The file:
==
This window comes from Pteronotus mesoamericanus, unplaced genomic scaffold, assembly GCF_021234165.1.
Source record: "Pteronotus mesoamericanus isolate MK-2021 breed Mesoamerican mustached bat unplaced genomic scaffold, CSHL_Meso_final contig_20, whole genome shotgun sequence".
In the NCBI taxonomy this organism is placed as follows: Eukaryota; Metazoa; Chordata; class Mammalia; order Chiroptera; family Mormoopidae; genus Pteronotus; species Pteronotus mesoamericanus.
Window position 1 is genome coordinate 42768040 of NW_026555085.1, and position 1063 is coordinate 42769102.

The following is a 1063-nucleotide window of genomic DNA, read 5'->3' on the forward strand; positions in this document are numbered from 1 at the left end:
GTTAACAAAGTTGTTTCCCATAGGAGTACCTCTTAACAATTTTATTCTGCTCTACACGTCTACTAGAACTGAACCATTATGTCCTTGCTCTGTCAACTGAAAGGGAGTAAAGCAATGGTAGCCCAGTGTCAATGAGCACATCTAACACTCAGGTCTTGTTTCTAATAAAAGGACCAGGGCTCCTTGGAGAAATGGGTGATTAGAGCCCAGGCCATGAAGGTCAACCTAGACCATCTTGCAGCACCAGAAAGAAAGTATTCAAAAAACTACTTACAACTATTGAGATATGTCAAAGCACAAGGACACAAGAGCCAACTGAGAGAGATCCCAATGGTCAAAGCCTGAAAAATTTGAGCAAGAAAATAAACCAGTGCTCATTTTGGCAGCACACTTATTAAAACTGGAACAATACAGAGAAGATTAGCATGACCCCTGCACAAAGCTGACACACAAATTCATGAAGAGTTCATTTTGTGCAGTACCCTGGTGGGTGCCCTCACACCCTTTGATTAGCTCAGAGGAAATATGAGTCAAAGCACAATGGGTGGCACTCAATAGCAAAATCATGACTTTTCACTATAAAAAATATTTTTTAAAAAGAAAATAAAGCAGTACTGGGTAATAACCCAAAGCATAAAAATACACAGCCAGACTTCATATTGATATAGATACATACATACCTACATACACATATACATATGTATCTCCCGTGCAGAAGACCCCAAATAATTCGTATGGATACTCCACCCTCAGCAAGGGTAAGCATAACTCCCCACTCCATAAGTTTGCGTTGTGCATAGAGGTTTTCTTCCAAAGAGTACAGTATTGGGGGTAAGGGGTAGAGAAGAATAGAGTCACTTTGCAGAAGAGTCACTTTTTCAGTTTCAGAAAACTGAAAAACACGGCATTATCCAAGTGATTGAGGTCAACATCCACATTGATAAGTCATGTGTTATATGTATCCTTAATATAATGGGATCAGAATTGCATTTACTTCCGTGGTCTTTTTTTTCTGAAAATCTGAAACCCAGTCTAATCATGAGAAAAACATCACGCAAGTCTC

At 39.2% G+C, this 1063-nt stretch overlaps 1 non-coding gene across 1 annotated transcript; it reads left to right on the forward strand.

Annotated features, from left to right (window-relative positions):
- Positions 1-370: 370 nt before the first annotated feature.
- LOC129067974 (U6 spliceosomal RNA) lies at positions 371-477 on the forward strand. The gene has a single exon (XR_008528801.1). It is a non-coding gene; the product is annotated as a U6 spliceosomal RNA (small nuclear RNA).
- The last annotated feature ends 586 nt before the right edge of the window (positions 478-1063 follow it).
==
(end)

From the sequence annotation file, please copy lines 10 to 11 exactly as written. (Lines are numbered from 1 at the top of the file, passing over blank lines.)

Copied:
- LOC129067974 (U6 spliceosomal RNA) lies at positions 371-477 on the forward strand. The gene has a single exon (XR_008528801.1). It is a non-coding gene; the product is annotated as a U6 spliceosomal RNA (small nuclear RNA).
- The last annotated feature ends 586 nt before the right edge of the window (positions 478-1063 follow it).